Michael Whitehouse in Sky News article

approaches of frequentists and Bayesians, and how to generalise kernel methods to probability distributions.

Michael Whitehouse contributed to a Sky News report on the potential impact of the pandemic on the Tokyo Olympics by modelling the rise of COVID-19 cases in Japan.

Access to Data Science

Compass ran its first Access to Data Science event – an immersive experience for prospective PhD students which aimed to increase diversity amongst data science researchers by encouraging participants such as women and members of the LGBTQ+ and BAME communities to join us.

Research and studentships

Our second cohort of students selected their mini-projects (a precursor to their PhD research) and our third cohort of students joined the Compass programme in September 2021.

Compass students Sept21
Compass Cohort 3 students

Annie Gray presented her paper ‘Matrix factorisation and the interpretation of geodesic distance’ at NeurIPS 2021. Conor Newton gave a talk at a workshop in conjunction with ACM Sigmetrics 2021 and he and Dom Owens won the poster session of the Fry Statistics Conference.  Jack Simons paper ‘Variational Likelihood-Free Gradient Descent’ was accepted at AABI 2022. Alex Modell’s paper ‘A Graph Embedding Approach to User Behavior Anomaly Detection’ was accepted to IEEE Big Data Conference 2021. Danny Williams and supervisor Song Liu were awarded an EPSRC Impact Acceleration Account for their project in collaboration with Adarga.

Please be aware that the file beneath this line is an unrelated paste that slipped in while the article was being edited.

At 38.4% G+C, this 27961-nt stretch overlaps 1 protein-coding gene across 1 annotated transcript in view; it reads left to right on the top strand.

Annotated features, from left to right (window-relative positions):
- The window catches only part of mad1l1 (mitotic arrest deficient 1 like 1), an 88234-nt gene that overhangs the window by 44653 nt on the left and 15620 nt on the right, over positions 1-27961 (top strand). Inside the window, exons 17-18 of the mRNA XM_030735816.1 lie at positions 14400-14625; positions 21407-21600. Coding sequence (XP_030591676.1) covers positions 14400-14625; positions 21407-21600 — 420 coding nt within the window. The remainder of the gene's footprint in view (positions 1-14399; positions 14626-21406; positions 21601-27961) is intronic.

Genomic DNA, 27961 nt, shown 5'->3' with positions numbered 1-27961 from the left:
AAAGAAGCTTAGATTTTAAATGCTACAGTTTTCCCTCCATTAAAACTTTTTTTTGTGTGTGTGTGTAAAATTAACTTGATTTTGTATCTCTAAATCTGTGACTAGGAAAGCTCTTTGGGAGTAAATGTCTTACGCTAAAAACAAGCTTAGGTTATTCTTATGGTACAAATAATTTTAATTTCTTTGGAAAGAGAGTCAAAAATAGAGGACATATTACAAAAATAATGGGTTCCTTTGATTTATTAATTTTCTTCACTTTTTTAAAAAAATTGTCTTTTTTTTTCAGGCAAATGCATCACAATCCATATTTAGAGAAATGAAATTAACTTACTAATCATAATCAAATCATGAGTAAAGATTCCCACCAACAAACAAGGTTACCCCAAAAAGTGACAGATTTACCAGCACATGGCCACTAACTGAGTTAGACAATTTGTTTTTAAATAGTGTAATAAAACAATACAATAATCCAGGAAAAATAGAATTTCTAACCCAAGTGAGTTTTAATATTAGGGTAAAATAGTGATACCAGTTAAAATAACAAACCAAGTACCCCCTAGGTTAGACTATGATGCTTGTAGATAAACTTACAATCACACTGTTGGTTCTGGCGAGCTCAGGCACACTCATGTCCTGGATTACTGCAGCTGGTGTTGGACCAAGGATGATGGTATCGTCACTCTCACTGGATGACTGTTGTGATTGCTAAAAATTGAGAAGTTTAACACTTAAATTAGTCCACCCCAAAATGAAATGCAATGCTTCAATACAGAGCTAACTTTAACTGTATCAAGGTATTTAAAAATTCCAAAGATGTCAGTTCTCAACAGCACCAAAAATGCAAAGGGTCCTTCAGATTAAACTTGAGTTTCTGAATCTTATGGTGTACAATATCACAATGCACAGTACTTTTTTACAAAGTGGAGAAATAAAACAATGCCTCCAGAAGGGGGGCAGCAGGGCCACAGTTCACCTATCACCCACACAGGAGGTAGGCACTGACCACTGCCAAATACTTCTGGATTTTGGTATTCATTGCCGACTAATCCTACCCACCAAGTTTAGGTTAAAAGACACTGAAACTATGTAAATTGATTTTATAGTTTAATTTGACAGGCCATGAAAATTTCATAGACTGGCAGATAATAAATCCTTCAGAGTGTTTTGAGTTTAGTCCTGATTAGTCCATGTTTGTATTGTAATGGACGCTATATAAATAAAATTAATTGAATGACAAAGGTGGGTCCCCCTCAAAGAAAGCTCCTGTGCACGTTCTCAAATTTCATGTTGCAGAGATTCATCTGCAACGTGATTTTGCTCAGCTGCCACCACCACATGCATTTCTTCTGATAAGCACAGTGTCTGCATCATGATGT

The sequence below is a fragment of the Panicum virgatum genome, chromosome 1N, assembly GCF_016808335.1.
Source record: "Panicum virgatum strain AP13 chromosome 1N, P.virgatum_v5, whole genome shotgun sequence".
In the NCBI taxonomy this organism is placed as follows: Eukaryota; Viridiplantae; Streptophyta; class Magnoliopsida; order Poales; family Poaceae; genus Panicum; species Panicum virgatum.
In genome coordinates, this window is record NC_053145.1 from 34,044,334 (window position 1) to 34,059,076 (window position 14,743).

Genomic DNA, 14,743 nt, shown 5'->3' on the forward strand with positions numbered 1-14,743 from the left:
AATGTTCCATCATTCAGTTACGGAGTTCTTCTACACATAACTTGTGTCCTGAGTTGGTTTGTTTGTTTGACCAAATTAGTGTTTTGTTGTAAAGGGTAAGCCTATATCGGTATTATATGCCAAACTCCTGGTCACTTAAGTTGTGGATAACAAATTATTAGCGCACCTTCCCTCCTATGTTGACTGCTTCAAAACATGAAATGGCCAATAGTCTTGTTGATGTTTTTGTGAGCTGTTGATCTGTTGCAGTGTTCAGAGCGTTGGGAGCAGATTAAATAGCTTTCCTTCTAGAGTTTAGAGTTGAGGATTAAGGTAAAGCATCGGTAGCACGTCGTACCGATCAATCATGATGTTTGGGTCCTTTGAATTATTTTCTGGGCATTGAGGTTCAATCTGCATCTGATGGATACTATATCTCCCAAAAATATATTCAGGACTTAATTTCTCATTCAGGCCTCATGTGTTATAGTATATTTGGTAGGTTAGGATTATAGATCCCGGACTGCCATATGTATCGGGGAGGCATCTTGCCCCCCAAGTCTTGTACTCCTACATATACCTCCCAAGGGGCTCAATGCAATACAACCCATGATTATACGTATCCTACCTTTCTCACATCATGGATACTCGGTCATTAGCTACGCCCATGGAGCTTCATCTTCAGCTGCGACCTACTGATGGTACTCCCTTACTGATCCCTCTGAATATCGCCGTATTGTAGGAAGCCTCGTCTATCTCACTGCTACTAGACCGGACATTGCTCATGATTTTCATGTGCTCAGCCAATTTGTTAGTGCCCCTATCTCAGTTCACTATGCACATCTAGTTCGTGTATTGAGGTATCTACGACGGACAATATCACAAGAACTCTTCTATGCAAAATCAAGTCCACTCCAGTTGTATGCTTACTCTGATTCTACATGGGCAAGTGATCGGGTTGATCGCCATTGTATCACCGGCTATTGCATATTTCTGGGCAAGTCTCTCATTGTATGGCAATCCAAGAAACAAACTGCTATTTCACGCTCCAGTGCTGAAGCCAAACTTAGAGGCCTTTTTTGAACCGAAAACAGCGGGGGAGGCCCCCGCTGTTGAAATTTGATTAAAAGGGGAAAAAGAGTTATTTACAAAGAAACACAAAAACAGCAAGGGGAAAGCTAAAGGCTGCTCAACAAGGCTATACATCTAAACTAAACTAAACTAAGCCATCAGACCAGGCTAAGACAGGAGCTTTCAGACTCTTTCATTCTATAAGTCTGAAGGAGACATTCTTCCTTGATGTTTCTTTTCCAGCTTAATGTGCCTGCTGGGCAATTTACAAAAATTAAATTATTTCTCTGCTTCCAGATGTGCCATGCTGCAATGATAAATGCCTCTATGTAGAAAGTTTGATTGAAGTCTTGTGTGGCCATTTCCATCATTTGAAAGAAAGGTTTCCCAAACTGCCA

We also created links with new industrial partners – AstraZeneca, ILRI and EDF – who are each sponsoring Compass PhD projects for the following students: Harry Tata, Dan Milner, and Ben Griffiths and Euan Enticott.

 

Student Perspectives: Gaussian Process Emulation

A post by Conor Crilly, PhD student on the Compass programme.

Introduction

This project investigates uncertainty quantification methods for expensive computer experiments. It is supervised by Oliver Johnson of the University of Bristol, and is partially funded by AWE.

Outline